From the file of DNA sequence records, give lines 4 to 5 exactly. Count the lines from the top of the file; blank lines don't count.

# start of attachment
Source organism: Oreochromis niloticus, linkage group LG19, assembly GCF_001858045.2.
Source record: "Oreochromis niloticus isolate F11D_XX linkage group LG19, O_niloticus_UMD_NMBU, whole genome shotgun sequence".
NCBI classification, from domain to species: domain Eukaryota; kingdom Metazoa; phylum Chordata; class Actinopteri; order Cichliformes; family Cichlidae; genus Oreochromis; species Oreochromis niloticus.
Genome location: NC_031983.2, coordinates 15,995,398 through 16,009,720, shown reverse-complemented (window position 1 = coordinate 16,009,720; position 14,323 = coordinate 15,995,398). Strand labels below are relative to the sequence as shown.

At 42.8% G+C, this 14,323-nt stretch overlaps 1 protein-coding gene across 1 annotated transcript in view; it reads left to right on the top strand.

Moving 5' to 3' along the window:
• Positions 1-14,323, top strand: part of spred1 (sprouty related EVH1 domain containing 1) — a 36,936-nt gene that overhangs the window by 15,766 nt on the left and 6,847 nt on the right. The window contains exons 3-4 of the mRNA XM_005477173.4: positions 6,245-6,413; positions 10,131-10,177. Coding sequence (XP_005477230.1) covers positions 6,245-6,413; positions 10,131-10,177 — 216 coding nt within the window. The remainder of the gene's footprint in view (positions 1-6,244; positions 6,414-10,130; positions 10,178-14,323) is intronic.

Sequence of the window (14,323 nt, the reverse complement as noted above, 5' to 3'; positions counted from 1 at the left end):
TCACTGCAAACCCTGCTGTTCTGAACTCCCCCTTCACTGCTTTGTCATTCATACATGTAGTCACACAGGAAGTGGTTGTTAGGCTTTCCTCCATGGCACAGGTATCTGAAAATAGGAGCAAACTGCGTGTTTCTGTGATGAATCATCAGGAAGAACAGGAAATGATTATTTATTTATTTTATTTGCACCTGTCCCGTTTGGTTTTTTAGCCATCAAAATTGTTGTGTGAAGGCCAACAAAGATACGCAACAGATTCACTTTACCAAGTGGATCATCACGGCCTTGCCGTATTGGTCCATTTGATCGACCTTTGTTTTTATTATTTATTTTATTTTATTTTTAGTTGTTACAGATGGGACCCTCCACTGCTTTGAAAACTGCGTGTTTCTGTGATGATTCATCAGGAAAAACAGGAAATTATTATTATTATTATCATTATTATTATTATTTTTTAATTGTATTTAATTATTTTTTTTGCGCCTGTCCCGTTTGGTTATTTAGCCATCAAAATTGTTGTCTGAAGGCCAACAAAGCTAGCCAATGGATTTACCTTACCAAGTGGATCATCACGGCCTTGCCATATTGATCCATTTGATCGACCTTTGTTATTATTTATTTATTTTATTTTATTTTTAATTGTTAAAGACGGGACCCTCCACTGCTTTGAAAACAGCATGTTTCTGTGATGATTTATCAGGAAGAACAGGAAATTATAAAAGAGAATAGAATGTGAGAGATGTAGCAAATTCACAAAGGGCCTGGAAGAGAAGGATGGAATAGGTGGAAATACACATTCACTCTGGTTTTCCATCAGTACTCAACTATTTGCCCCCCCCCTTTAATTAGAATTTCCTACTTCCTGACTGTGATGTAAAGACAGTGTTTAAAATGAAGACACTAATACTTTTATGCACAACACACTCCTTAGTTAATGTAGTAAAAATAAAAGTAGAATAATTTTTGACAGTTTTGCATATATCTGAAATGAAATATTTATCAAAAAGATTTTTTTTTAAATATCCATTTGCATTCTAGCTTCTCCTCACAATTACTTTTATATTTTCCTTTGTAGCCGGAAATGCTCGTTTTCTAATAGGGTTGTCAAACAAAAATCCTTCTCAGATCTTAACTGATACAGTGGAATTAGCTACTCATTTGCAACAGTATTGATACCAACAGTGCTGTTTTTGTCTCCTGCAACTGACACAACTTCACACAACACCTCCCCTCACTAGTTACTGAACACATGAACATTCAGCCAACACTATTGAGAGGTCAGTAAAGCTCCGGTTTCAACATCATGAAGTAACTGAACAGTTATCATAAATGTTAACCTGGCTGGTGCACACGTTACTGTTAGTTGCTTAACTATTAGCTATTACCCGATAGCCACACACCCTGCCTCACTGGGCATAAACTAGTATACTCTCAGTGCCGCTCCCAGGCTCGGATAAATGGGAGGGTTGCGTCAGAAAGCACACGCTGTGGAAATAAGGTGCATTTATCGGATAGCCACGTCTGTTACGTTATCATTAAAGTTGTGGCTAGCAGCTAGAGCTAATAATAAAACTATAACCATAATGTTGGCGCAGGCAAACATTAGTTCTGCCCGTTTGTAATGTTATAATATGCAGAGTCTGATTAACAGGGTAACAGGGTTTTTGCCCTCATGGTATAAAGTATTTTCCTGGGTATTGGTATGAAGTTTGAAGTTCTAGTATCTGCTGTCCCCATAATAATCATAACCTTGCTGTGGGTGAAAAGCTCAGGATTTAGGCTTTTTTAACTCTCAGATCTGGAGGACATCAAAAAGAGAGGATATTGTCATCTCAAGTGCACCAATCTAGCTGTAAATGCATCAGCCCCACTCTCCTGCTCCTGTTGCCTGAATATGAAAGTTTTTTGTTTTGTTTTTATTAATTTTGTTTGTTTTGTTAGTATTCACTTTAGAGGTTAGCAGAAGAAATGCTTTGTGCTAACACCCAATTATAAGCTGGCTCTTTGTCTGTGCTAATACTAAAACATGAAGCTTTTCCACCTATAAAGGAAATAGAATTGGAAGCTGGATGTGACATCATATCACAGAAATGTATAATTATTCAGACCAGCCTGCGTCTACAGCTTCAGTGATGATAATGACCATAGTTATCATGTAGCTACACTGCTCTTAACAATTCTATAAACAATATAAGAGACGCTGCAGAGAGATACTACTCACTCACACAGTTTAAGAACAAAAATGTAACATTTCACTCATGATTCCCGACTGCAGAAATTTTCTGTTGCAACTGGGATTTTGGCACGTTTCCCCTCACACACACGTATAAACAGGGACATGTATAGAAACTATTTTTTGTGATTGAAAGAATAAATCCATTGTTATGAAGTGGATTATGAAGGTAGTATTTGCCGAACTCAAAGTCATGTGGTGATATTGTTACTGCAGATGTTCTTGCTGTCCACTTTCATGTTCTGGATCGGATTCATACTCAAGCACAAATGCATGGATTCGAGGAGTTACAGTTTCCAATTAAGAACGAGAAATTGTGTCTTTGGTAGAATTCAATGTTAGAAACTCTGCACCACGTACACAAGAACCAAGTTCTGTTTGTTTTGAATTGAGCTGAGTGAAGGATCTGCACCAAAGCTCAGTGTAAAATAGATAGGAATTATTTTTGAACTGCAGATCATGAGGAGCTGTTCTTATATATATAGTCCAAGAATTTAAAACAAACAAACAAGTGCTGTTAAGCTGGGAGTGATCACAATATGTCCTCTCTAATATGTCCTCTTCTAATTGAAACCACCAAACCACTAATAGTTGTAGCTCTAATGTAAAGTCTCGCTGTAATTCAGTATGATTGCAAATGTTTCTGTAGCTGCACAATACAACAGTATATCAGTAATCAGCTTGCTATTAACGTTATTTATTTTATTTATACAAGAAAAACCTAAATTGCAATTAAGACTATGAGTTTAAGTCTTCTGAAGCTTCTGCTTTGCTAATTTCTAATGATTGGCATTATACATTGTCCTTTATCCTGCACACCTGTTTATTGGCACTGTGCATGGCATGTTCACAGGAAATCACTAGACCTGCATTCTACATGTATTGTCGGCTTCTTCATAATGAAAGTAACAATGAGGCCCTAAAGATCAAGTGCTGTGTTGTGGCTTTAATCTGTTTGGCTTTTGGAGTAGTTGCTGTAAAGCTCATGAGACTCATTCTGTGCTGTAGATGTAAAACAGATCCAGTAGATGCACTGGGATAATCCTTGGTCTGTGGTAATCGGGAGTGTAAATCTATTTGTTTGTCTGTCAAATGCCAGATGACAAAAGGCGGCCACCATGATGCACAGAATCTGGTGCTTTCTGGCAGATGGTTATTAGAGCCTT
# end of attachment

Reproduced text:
Genome location: NC_031983.2, coordinates 15,995,398 through 16,009,720, shown reverse-complemented (window position 1 = coordinate 16,009,720; position 14,323 = coordinate 15,995,398). Strand labels below are relative to the sequence as shown.

At 42.8% G+C, this 14,323-nt stretch overlaps 1 protein-coding gene across 1 annotated transcript in view; it reads left to right on the top strand.